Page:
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UT Arlington bioengineer wins NIH grant to help guide treatment for children with cerebral palsy

News Release — 25 April 2011

FOR IMMEDIATE RELEASE

Media contact: Herb Booth, (817) 272-7075, hbooth@uta.edu

ARLINGTON - A UT Arlington bioengineer is working to give physicians vital information that could lead to better therapy for patients afflicted with cerebral palsy.

George Alexandrakis, an assistant professor in bioengineering at The University of Texas at Arlington, has won a three-year, $1.16 million National Institutes of Health grant that will use functional near-infrared brain imaging as a tool to help guide the treatment of children with cerebral palsy. Functional near-infrared brain imaging measures the neuronal activity from the brain’s surface.

“Our goal is to show what is happening in the brain so that doctors can tell whether certain types of therapy will work or won’t and that could lead to better treatment for these children,” Alexandrakis said.

George Alexandrakis

George Alexandrakis

The project began when Mauricio Delgado, director of neurology at Texas Scottish Rite Hospital for Children in Dallas, approached UT Arlington with a question.

“I asked them if they could help me uncover what activation patterns emerge in a child’s brain as they are undergoing a certain therapy for cerebral palsy,” Dr. Delgado said. Alexandrakis told Delgado that his team could use functional brain imaging to measure parts of the brain that “light up” during therapy.

The work proposes to image how brain patterns change over the course of months while patients with cerebral palsy undergo a treatment process called Constraint-Induced Movement Therapy. This treatment is taxing to the patients as it involves binding the good arm, forcing them to use the cerebral palsy-afflicted arm. The procedure is not always productive and can be costly, sometimes approaching $30,000 to perform on one cerebral palsy patient, researchers said. Therefore, there is much to be gained from identifying positive responders early into the treatment regime.

Years two and three of the NIH grant work will take place at Scottish Rite Hospital and will center on testing the brain imaging device on children with cerebral palsy in an attempt to identify the hallmark brain activation patterns before treatment, Alexandrakis said. He added that the patterns then could serve as predictors of positive outcomes and identify the patients who could benefit from this type of therapy.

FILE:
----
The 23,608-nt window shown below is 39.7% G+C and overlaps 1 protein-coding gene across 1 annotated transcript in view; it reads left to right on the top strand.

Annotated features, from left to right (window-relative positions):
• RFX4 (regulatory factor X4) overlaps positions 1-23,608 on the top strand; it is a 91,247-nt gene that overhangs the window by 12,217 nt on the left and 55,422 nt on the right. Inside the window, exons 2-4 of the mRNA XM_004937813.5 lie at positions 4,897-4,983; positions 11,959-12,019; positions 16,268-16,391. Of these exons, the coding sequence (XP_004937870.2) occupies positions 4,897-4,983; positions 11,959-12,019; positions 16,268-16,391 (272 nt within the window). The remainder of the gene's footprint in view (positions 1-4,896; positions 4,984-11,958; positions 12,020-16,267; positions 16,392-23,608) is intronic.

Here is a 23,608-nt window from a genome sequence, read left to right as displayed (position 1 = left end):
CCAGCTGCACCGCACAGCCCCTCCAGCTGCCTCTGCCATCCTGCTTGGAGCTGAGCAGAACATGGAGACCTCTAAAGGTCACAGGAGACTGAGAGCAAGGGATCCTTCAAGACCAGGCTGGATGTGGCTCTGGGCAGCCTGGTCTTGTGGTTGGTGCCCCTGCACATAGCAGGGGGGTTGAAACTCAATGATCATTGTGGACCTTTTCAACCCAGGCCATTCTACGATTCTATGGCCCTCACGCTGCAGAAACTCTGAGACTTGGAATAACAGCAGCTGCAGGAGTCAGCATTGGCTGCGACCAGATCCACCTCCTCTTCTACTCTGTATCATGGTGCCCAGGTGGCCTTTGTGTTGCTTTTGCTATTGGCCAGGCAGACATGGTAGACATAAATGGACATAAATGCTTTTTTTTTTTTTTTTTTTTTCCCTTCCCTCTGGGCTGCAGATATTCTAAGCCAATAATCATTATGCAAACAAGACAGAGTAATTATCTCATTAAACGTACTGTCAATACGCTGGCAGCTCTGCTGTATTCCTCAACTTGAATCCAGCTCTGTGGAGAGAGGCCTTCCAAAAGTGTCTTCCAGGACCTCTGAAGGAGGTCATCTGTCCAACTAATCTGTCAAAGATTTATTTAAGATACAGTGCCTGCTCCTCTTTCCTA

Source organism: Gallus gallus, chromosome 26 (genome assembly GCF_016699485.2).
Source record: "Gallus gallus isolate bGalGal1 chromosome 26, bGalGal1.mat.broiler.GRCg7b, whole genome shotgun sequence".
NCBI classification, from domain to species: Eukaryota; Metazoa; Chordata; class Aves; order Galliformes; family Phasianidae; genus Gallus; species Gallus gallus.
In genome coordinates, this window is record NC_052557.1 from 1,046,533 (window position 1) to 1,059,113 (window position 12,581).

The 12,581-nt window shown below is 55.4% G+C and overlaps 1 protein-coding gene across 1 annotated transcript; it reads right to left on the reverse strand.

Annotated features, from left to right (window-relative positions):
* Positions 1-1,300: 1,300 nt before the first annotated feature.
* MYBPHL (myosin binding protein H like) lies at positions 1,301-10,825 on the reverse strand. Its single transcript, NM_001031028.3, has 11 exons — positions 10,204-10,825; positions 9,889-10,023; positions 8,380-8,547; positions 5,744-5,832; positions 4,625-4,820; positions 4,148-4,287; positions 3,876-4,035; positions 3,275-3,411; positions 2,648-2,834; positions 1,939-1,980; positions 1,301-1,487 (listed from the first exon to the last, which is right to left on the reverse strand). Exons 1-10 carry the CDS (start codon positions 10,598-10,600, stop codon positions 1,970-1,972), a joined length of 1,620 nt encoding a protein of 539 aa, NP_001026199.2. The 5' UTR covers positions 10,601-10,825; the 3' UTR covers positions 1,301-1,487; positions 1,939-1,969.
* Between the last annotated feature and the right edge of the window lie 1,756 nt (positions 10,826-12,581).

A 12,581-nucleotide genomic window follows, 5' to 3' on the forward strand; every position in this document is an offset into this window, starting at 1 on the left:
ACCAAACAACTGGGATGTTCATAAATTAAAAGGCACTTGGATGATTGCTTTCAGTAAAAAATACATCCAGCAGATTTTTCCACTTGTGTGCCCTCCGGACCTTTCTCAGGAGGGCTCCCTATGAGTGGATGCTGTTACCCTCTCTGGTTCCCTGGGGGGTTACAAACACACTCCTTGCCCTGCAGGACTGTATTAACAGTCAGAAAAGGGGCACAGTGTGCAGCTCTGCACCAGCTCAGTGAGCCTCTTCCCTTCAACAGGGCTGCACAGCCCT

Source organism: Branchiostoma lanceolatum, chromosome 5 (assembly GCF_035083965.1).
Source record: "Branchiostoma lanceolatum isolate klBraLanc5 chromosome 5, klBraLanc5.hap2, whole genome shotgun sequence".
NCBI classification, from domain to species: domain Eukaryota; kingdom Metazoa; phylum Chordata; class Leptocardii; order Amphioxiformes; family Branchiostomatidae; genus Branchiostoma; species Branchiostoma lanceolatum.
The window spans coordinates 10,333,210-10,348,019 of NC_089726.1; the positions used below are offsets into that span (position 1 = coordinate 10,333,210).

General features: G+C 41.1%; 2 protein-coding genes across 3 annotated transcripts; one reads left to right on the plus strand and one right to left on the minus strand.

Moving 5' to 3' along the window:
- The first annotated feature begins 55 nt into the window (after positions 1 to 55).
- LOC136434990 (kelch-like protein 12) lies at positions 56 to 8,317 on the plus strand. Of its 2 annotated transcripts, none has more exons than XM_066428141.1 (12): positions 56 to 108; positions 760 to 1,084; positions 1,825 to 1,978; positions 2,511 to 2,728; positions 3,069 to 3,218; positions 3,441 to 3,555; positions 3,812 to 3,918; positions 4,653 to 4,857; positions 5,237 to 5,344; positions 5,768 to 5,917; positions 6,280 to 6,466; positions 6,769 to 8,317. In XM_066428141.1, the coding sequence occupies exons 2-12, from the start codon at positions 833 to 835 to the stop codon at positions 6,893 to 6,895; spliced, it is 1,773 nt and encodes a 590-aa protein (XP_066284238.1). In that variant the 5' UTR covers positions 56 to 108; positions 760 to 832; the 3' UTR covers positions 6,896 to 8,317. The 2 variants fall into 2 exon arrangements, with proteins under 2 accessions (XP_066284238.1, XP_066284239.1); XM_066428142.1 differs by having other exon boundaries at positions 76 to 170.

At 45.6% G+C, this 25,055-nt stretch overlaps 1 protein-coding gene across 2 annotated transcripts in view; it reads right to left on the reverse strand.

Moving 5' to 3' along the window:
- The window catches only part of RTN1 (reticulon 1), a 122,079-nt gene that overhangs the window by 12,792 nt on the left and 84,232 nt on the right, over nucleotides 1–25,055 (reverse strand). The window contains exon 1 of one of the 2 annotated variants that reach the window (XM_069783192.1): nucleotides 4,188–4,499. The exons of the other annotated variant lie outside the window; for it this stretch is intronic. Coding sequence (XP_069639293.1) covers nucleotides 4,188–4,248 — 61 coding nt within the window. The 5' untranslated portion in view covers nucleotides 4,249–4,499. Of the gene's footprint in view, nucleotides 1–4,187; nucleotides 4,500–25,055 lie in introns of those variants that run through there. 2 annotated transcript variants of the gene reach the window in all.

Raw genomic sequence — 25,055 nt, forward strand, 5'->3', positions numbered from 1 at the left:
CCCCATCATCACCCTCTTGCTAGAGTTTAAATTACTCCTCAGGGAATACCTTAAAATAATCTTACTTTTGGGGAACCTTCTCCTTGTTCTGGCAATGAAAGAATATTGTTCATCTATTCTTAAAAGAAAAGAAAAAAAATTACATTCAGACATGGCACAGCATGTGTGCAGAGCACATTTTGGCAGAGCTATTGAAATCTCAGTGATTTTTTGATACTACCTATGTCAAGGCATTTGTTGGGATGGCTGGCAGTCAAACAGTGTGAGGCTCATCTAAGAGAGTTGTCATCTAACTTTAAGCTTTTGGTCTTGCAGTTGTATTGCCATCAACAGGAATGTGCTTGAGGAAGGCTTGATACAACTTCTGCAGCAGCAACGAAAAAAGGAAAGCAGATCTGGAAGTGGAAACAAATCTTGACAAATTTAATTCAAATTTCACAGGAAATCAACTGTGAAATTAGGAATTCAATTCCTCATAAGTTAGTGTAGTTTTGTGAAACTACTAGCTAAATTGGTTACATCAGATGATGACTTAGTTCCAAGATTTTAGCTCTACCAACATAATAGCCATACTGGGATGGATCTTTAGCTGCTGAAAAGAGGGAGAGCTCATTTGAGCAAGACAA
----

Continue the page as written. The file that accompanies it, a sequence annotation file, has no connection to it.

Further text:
“Teasing out some more of those factors on why patients do or don’t respond could lead to better treatment, too,” Alexandrakis said. “Ultimately, we want to eventually give children with cerebral palsy hope.”

UT Arlington has three functional near-infrared brain imaging machines. Hanli Liu, a UT Arlington bioengineering professor and cohort on Alexandrakis’ grant, has used the machines to develop non-invasive imaging for tumor therapy monitoring and prognosis.

The brain optical imaging device is more portable and is more resistant to patient motion than traditional magnetic resonance imaging machines – two advantages when working with children, Alexandrakis said.

Besides Liu, other members of the team include Mario Romero-Ortega, a UT Arlington associate professor of bioengineering who is an expert in human neurophysiology; Duncan MacFarlane, a UT Dallas electrical engineering professor; and Chester Wildey of Arlington-based MRRA Inc., who will provide technical support with the development of hardware and software needed for the new project.

The team will build a brush fiber system as an attachment to the brain optical imaging device that will deliver light between human hairs into the brain while simultaneously collecting the light being reflected from the brain’s surface. The procedure gives clearer images of brain function for researchers and physicians.

Alexandrakis’ team also will construct and test a brush-fiber functional near-infrared brain probe assembly. The device would span the entire head of a patient.

The brush fiber technology was established in collaboration with Fillia Makedon, chair of UT Arlington’s Computer Science and Engineering Department. It was supported by a $100,000 grant from TxMed, a medical technologies research consortium whose partners include UT Arlington, UT Dallas, Texas Instruments, Texas Health Resources, the University of North Texas Health Science Center and the Center for Innovation, a joint project of UT Arlington and the Arlington Chamber of Commerce.

MRRA also will provide a camera-based motion capture and analysis system to measure hand and arm motions during the imaging process. That system would be used to study how different motions make different regions of the brain light up.

Alexandrakis’ brain imaging and cerebral palsy work is representative of the research under way at The University of Texas at Arlington, a comprehensive research institution of 33,800 students in the heart of North Texas.

Visit www.uta.edu to learn more.

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